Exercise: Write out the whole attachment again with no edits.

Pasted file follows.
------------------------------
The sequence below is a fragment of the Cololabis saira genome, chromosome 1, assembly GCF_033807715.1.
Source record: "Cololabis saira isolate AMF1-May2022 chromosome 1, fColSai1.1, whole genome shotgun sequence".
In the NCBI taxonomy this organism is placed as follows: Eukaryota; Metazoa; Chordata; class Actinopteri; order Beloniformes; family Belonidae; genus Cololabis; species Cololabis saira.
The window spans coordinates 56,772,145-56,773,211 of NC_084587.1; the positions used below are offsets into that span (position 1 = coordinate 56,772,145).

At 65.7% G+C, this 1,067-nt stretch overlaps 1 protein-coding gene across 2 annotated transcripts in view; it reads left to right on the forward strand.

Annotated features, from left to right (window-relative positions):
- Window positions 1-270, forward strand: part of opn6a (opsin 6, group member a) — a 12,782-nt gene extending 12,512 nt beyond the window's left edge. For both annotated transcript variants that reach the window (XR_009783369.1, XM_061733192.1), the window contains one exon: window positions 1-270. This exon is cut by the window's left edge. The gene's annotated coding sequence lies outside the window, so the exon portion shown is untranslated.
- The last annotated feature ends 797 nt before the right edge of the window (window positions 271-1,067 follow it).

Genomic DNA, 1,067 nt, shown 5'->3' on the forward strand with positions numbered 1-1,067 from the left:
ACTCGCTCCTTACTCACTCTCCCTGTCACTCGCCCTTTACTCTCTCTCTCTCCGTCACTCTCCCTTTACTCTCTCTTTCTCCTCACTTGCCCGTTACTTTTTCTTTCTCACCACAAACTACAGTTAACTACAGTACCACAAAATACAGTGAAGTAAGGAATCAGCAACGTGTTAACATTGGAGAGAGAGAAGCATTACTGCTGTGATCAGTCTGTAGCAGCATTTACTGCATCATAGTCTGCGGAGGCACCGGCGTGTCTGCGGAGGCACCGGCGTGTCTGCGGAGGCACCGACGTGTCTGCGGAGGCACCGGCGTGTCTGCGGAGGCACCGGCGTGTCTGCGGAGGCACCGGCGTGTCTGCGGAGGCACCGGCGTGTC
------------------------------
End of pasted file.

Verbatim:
The sequence below is a fragment of the Cololabis saira genome, chromosome 1, assembly GCF_033807715.1.
Source record: "Cololabis saira isolate AMF1-May2022 chromosome 1, fColSai1.1, whole genome shotgun sequence".
In the NCBI taxonomy this organism is placed as follows: Eukaryota; Metazoa; Chordata; class Actinopteri; order Beloniformes; family Belonidae; genus Cololabis; species Cololabis saira.
The window spans coordinates 56,772,145-56,773,211 of NC_084587.1; the positions used below are offsets into that span (position 1 = coordinate 56,772,145).

At 65.7% G+C, this 1,067-nt stretch overlaps 1 protein-coding gene across 2 annotated transcripts in view; it reads left to right on the forward strand.

Annotated features, from left to right (window-relative positions):
- Window positions 1-270, forward strand: part of opn6a (opsin 6, group member a) — a 12,782-nt gene extending 12,512 nt beyond the window's left edge. For both annotated transcript variants that reach the window (XR_009783369.1, XM_061733192.1), the window contains one exon: window positions 1-270. This exon is cut by the window's left edge. The gene's annotated coding sequence lies outside the window, so the exon portion shown is untranslated.
- The last annotated feature ends 797 nt before the right edge of the window (window positions 271-1,067 follow it).

Genomic DNA, 1,067 nt, shown 5'->3' on the forward strand with positions numbered 1-1,067 from the left:
ACTCGCTCCTTACTCACTCTCCCTGTCACTCGCCCTTTACTCTCTCTCTCTCCGTCACTCTCCCTTTACTCTCTCTTTCTCCTCACTTGCCCGTTACTTTTTCTTTCTCACCACAAACTACAGTTAACTACAGTACCACAAAATACAGTGAAGTAAGGAATCAGCAACGTGTTAACATTGGAGAGAGAGAAGCATTACTGCTGTGATCAGTCTGTAGCAGCATTTACTGCATCATAGTCTGCGGAGGCACCGGCGTGTCTGCGGAGGCACCGGCGTGTCTGCGGAGGCACCGACGTGTCTGCGGAGGCACCGGCGTGTCTGCGGAGGCACCGGCGTGTCTGCGGAGGCACCGGCGTGTCTGCGGAGGCACCGGCGTGTC